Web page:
In addition to the transporter channel, a second candidate gene that may be of importance in ADHD codes for a specific type of dopamine receptor known as D4.

As with SLC6A3, the gene for the D4 receptor, known as DRD4, can exist in several different forms, again varying by the number of repeating sequences. Research suggests that having the longer version increases the risk of having ADHD (Kebir et al., 2009) by around 50%, while having the shorter version may confer a protective effect (Li et al., 2006), reducing the likelihood by around 10%.

The longer versions of DRD4 have been shown to alter dopamine receptor functioning and reduce a neuron’s response to dopamine.

  • If the receptor is less responsive to dopamine, what would this mean for the postsynaptic effect of dopamine binding to these receptors?

  • The normal effect of dopamine on the postsynaptic neuron would be subdued in the presence of the altered version of the receptor.

In terms of selective attention, the most important area affected by reduced dopamine signalling is the PFC. Figure 10 summarises the steps by which variants in the genes discussed here could result in impaired attention in ADHD. When viewing Figure 10, keep in mind that this shows how just two genes could impact on one area of attention and, therefore, the picture for ADHD as a whole would be much more complex.

The figure has two sections of a DNA double helix, one on the left representing the SLC6A3 gene (9–10 repeat variants) and one on the right representing the DRD4 gene (5–7 repeat variants). Underneath each is a chain of circles representing the proteins created from expression of these genes – the SLC6A3 protein and the DRD4 protein. SLC6A3 protein creates more efficient transporter, removing dopamine from the synapse and reducing the amount available to bind to receptors. DRD4 protein creates receptors with reduced sensitivity to dopamine. The net result of both is reduced dopamine signalling in key areas, including the PFC, which leads to a functional impairment in selective attention.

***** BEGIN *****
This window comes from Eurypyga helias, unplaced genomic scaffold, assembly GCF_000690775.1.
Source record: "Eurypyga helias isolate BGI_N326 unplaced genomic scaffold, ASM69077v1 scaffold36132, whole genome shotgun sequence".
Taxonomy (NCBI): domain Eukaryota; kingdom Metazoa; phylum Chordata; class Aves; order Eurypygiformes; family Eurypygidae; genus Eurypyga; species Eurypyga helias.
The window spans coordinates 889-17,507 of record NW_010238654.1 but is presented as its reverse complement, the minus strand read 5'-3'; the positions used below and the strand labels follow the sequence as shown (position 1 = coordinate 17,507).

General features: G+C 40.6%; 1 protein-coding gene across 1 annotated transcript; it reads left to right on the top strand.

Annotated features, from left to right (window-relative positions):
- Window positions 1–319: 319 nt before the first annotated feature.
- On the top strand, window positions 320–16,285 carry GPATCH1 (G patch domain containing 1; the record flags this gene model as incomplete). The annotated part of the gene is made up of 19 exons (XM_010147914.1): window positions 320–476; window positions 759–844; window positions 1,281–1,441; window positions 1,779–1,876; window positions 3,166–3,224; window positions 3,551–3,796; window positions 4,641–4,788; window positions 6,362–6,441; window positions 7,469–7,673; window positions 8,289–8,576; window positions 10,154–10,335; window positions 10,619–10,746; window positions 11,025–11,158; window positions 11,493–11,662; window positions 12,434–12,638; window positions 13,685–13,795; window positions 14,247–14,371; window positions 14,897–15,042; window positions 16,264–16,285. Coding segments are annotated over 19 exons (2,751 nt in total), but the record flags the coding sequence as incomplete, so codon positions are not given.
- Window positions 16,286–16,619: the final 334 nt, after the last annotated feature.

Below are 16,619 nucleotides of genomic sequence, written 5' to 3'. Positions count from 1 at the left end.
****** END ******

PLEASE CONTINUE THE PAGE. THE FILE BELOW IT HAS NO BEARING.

Figure 10 The steps taken from gene alteration to functional changes within the brain in ADHD

As well as specific candidate genes relating to dopamine, one of the biggest indicators that ADHD may have a dopaminergic basis is that the main medications used to treat the condition, which were discovered long before the genetic methods became available, primarily target this neurotransmitter. You will learn more about these treatments in Section 2.2.3, but for now it is important to recognise that the various research studies identifying a role for dopamine in ADHD led to the dopamine theory of ADHD (Levy, 1991). This theory has changed slightly over the years but is still considered important and so shall be considered in the next section.

SK298_1

Take your learning further

Making the decision to study can be a big step, which is why you'll want a trusted University. The Open University has 50 years’ experience delivering flexible learning and 170,000 students are studying with us right now. Take a look at all Open University courses.

If you are new to University-level study, we offer two introductory routes to our qualifications. You could either choose to start with an Access module, or a module which allows you to count your previous learning towards an Open University qualification. Read our guide on Where to take your learning next for more information.

Not ready for formal University study? Then browse over 1000 free courses on OpenLearn and sign up to our newsletter to hear about new free courses as they are released.

Every year, thousands of students decide to study with The Open University. With over 120 qualifications, we’ve got the right course for you.

Request an Open University prospectus371